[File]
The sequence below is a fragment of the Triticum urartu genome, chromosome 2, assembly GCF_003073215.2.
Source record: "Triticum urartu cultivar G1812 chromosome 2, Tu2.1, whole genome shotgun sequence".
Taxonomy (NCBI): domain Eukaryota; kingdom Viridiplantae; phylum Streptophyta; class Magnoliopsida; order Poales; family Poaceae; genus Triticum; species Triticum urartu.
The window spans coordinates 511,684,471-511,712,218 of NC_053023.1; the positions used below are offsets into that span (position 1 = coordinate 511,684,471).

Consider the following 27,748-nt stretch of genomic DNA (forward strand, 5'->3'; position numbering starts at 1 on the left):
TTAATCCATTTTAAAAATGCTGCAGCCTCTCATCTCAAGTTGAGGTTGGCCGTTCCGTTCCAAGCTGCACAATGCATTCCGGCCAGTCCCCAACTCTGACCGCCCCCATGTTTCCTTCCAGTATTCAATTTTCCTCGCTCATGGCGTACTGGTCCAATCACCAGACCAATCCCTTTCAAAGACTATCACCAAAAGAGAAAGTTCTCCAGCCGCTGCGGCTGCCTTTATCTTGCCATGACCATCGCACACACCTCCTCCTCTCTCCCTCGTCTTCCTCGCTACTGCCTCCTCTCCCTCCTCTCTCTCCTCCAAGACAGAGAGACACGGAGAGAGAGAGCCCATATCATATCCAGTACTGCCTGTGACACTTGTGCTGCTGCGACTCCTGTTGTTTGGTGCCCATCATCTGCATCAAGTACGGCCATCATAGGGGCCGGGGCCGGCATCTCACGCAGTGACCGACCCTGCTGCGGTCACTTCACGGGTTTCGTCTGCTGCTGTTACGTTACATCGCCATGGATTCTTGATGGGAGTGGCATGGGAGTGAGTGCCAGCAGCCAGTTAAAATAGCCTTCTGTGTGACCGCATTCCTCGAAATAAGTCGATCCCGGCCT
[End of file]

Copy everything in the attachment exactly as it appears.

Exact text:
The sequence below is a fragment of the Triticum urartu genome, chromosome 2, assembly GCF_003073215.2.
Source record: "Triticum urartu cultivar G1812 chromosome 2, Tu2.1, whole genome shotgun sequence".
Taxonomy (NCBI): domain Eukaryota; kingdom Viridiplantae; phylum Streptophyta; class Magnoliopsida; order Poales; family Poaceae; genus Triticum; species Triticum urartu.
The window spans coordinates 511,684,471-511,712,218 of NC_053023.1; the positions used below are offsets into that span (position 1 = coordinate 511,684,471).

Consider the following 27,748-nt stretch of genomic DNA (forward strand, 5'->3'; position numbering starts at 1 on the left):
TTAATCCATTTTAAAAATGCTGCAGCCTCTCATCTCAAGTTGAGGTTGGCCGTTCCGTTCCAAGCTGCACAATGCATTCCGGCCAGTCCCCAACTCTGACCGCCCCCATGTTTCCTTCCAGTATTCAATTTTCCTCGCTCATGGCGTACTGGTCCAATCACCAGACCAATCCCTTTCAAAGACTATCACCAAAAGAGAAAGTTCTCCAGCCGCTGCGGCTGCCTTTATCTTGCCATGACCATCGCACACACCTCCTCCTCTCTCCCTCGTCTTCCTCGCTACTGCCTCCTCTCCCTCCTCTCTCTCCTCCAAGACAGAGAGACACGGAGAGAGAGAGCCCATATCATATCCAGTACTGCCTGTGACACTTGTGCTGCTGCGACTCCTGTTGTTTGGTGCCCATCATCTGCATCAAGTACGGCCATCATAGGGGCCGGGGCCGGCATCTCACGCAGTGACCGACCCTGCTGCGGTCACTTCACGGGTTTCGTCTGCTGCTGTTACGTTACATCGCCATGGATTCTTGATGGGAGTGGCATGGGAGTGAGTGCCAGCAGCCAGTTAAAATAGCCTTCTGTGTGACCGCATTCCTCGAAATAAGTCGATCCCGGCCT